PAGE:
Short Biography of Mark Twain
Although the origin of the pen name of Mark Twain has always been under debate, what is important is how Samuel Clemens lived, breathed, and wrote literature of consequence and satire, while using keen observations, wit, and humor that would forever impact literature worldwide.
Born in Florida, Missouri, Twain had an ideal childhood of exploration and adventure once he moved to Hannibal. Much like his tales of Huckleberry Finn and the Adventures of Tom Sawyer, he spent long days beside the always busy, always interesting banks of the Mississippi River. However, upon the death of his father, who was a lawyer, young Samuel Clemens had to quit school and work as a typesetter in order for his family make ends-meet.
The issue of slavery, ethics, and morals are apparent in his works of literature and nonfiction. This is most likely attributed to the fact that Missouri had become a slave state, and being along the Mississippi would have given Twain exposure to the hard labor the slaves contributed to the growth of lower, Mid-West America.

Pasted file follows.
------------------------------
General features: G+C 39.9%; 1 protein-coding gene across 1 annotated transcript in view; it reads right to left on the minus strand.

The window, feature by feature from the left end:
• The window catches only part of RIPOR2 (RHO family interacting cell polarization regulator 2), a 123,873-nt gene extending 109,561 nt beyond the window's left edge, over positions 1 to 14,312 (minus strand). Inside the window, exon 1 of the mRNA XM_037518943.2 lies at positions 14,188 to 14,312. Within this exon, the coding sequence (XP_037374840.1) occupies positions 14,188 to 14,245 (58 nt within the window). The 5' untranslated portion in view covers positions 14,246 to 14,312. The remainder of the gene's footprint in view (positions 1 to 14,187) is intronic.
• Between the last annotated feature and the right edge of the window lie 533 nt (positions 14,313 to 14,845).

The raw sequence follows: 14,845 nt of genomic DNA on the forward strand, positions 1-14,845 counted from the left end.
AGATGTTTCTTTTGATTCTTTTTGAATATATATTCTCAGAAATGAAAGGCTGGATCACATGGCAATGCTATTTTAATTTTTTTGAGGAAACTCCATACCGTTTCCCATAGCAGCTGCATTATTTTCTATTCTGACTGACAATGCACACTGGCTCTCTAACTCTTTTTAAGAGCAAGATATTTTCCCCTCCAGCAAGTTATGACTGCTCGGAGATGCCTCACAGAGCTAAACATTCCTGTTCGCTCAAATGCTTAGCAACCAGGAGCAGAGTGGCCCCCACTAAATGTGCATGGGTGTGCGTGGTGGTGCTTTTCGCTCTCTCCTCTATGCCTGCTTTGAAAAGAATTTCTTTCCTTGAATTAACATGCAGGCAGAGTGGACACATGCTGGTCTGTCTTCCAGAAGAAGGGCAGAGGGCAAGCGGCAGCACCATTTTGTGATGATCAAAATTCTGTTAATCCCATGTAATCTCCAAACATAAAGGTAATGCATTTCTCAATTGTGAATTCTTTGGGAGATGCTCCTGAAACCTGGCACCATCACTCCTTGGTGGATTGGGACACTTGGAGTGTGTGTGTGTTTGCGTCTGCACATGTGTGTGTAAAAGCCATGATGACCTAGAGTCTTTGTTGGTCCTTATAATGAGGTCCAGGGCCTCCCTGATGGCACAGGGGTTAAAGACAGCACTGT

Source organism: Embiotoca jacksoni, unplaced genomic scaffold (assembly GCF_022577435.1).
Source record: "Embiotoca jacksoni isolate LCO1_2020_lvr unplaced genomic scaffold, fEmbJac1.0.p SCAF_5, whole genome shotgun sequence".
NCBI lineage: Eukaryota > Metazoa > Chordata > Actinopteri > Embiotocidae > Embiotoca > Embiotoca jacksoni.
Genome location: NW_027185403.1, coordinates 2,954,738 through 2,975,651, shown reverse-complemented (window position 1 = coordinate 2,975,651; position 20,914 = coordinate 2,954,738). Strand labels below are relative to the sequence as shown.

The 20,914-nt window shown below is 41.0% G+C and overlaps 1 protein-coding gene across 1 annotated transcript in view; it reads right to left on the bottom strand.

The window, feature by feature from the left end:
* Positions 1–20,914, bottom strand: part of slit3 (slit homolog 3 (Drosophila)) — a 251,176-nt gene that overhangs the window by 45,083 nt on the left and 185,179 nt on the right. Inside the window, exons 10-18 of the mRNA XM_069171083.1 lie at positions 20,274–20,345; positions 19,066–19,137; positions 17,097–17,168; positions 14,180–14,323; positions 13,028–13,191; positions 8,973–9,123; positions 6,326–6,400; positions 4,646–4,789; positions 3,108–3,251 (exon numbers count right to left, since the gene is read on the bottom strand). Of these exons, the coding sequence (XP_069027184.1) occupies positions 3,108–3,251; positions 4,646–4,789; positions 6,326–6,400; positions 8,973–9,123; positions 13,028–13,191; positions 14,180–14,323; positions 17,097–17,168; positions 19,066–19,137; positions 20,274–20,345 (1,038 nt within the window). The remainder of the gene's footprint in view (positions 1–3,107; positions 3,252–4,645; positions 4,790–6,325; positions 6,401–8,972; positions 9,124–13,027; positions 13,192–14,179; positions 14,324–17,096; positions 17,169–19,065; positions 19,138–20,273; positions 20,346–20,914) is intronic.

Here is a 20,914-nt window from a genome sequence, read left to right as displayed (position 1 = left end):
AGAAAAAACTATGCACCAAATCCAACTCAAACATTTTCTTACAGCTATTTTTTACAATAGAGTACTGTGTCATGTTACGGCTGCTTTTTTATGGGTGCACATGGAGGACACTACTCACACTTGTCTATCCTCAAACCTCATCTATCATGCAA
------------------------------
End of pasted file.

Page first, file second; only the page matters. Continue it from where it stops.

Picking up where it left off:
Mark Twain then became a pilot just before the start of the American Civil War. He earned a decent living, but once the war broke out, he first gathered friends and formed a small confederate militia group, which only lasted two weeks. Following, he decided to move out west with his brother who had been appointed as governor of the new territory of Nevada. His trip west with his brother inspired much of Twain’s later work entitled, Roughing It.
Twain was also an inventor and patented a few of his useful inventions. However, he did lose a lot of money on some bad investments, especially the sum of around $200,000 to a new type of printing press that didn’t work well at all. Later, he joined the American Anti-Imperialist league and spoke out over the United States seeking out other territories, namely in the Philippines. Twain’s works are still read today in classrooms across the globe. Even though attempts to ban his literature have sometimes been agreed on, his works have been found to not only live beyond a certain time period, but are also able to remind readers where they come from and where they are going.
Much of Twain’s work is autobiographical in nature as it answers some questions on how the artist felt about certain societal issues. Although he didn’t publish a lot of nonfiction at the time, except for some magazine work that helped him to have a cash flow, he continued writing fiction that seized the attention of America. With his great skill at capturing the colloquial speech of the day, along with his clever and sharp wit, Twain was one of the most famous Americans to emerge after the Civil War and is still seen by many as the first true pioneer in American Literature.